An older man whose name was lost in a mumble took the podium to tell the Board that they should “hold the line on salary increases. As a private sector retired union member, if I was an SEIU member, I would be strongly urging an across the board walk-out – a full strike against the County of Mendocino at this point because of the audacity of trying to do an end run on the public and on the employees of Mendocino regarding the Clerk of the Board's ‘reassignment.’ As far as the layoffs, same thing. I'd be urging a full membership strike against the County of Mendocino because of the slap in the face of, of… I don't know why she's the sacred cow, but Ms. Furman seems to be garnering a lot of attention lately regarding salary increases.”
Sheriff Allman said he'd accept the non-filling of his four vacancies but he didn’t like the Board telling him he couldn’t hire a replacement lieutenant: “We're already at 30% fewer administrators right now than at the beginning of this fiscal year,” said Allman. “This is part of the planned attrition that we're experiencing. Eight positions came vacant this fiscal year or went vacant and we are not asking to fill those. The reduction of one more lieutenant would take it [down] to the three I have now – one in each sector and one in charge of the detective bureau. Each has taken other responsibilities such as internal affairs investigations and court responsibilities and so forth.”
Allman added that his office had also absorbed a couple of new tasks: Animal Control and Emergency Services with no additional funds.
Allman told the Board that constitutionally they couldn’t tell him which positions to eliminate, citing a Fresno court ruling that he said backed him up.
But County Counsel Jeanine Nadel disagreed, saying that the Board could indeed eliminate positions in the Sheriff's office and that the Fresno case was different and didn't apply.
CEO Angelo returned to put Allman’s situation into some perspective: “Not including the jail,” said Angelo, “the Sheriff’s Office now has 3 captains, 5 lieutenants, 14 sergeants and 42 filled deputy positions, and about 36 clerical and non-sworn.”
And we can do our own supervisor to staff ratio calculations, Angelo implied.
Supervisor John Pinches commented that “the next 25 will be tougher” – especially if they really are layoffs. “In the past we could use attrition. Now we have no choice. This Board has been criticized for not cutting upper management. 14 of the positions on this list are over $90k cost-to-the-county positions. It's the higher end. We're not trying to go after the line staff.”
By using the “cost to the county” standard, which adds about 40% of the actual salary, and by referring to “the positions on this list,” (most of which were either vacant or re-assigned) Pinches was straining to make his case. Because if you take out the 40% benefits factor, Pinches would be talking about people with over $54k/year jobs, not exactly "upper management."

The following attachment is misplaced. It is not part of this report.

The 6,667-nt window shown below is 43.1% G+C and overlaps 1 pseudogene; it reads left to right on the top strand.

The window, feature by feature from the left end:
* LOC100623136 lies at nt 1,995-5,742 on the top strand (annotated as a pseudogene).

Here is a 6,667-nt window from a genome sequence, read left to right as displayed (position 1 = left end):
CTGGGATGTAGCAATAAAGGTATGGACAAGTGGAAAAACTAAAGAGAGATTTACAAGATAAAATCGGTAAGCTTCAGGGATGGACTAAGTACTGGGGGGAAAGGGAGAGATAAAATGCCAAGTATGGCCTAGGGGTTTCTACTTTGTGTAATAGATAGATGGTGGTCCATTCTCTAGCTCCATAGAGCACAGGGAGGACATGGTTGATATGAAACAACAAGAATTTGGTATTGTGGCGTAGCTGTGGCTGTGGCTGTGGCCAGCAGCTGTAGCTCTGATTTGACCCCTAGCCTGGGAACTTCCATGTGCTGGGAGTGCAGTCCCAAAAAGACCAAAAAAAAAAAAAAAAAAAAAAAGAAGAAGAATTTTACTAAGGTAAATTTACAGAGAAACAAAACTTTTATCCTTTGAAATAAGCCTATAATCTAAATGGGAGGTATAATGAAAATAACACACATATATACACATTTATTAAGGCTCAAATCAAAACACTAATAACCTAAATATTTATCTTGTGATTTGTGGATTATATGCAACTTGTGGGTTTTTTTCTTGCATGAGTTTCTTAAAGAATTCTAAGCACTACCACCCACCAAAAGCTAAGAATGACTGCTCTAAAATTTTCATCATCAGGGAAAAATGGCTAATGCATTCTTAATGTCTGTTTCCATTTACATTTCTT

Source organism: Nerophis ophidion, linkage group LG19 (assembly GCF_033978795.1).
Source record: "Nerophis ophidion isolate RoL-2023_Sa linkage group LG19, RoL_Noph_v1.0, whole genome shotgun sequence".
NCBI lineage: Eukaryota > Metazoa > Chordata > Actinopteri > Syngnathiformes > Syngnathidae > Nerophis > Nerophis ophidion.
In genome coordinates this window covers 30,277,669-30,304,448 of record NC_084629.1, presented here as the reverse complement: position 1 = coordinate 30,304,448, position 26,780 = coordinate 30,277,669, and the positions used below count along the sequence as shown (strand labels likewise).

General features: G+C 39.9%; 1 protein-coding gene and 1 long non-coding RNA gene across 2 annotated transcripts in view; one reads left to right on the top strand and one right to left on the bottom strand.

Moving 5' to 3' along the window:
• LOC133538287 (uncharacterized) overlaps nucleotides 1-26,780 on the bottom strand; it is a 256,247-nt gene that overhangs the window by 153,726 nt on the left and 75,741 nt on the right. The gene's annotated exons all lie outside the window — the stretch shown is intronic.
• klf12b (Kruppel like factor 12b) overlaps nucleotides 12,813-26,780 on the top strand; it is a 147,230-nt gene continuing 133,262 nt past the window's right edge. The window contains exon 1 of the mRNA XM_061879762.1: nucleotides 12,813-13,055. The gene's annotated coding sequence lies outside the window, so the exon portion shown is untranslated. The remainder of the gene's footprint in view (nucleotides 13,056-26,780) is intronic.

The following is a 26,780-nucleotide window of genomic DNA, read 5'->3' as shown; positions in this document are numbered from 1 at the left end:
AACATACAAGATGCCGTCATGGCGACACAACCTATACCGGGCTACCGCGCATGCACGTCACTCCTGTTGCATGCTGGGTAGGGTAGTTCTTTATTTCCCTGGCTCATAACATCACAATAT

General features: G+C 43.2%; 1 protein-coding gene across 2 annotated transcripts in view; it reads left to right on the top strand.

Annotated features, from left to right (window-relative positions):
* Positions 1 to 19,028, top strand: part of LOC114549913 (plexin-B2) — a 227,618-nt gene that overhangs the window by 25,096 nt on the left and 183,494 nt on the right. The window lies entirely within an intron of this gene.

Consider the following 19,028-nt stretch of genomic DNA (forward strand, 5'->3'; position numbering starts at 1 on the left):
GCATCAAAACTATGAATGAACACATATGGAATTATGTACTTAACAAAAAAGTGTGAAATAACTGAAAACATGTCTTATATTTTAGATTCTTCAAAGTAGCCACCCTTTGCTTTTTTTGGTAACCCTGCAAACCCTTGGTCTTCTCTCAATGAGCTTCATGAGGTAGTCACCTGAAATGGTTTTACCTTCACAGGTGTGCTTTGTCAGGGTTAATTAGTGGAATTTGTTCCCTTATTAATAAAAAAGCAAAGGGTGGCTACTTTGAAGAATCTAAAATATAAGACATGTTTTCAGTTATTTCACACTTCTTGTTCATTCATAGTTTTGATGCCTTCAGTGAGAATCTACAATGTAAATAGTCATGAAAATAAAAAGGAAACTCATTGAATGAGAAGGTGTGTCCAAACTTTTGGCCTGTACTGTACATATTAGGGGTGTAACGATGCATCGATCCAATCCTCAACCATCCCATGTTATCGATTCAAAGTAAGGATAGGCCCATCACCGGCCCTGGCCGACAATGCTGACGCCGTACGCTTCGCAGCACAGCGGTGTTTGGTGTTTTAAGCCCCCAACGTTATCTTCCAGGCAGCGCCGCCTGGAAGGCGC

In fact, no management people were actually losing their jobs in this round of “lay-offs.”
The Shell Game was approved, 4-1, with Supervisor Smith dissenting because of something about Coastal coverage or services being jeopardized or disproportionately reduced. She's inarticulate to the point of incoherence but the idea seemed to be she thought her district was suffering the brunt of these maneuvers.
The Board engaged in a long discussion of cutting retiree health care expenses. For now the County is going to allow retirees over the age of 65 to buy into some lower-cost MediGap insurance. No decision has been made on the under-65 retirees who don’t qualify for Medicare. It looks like these employees will be asked to cover much more of the health insurance cost – if they can afford it. Which many of them cannot.
CEO Angelo described her office’s proposal to consolidate the CEO’s office with the Clerk of the Board's office. At present Board Clerk Kristi Furman is a department head who earns about $70k/year. Although not discussed last Tuesday, the expectation is that Ms. Furman will become a “Deputy CEO” under the consolidation with a pay raise of up to $20k. Angelo insisted that the proposed consolidation was purely technocratic, not personal – “this is based on practical principles of good management, not on individual needs or wants,” said Angelo.
By Angelo’s calculation the County will save $175k with the CEO/Board Clerk consolidation through staff reductions.
Supervisor Pinches said he “hoped” that the public will be served as usual after the consolidation. But there are still lots of details to work through, particularly since the CEO becomes the effective gatekeeper between both the department heads and the public vis-a-vis the elected Board of Supervisors. Organizationally, the CEO will become the official Clerk of the Board.
But it fell to SEIU rep Carvallo to talk about the Kristi Furman problem.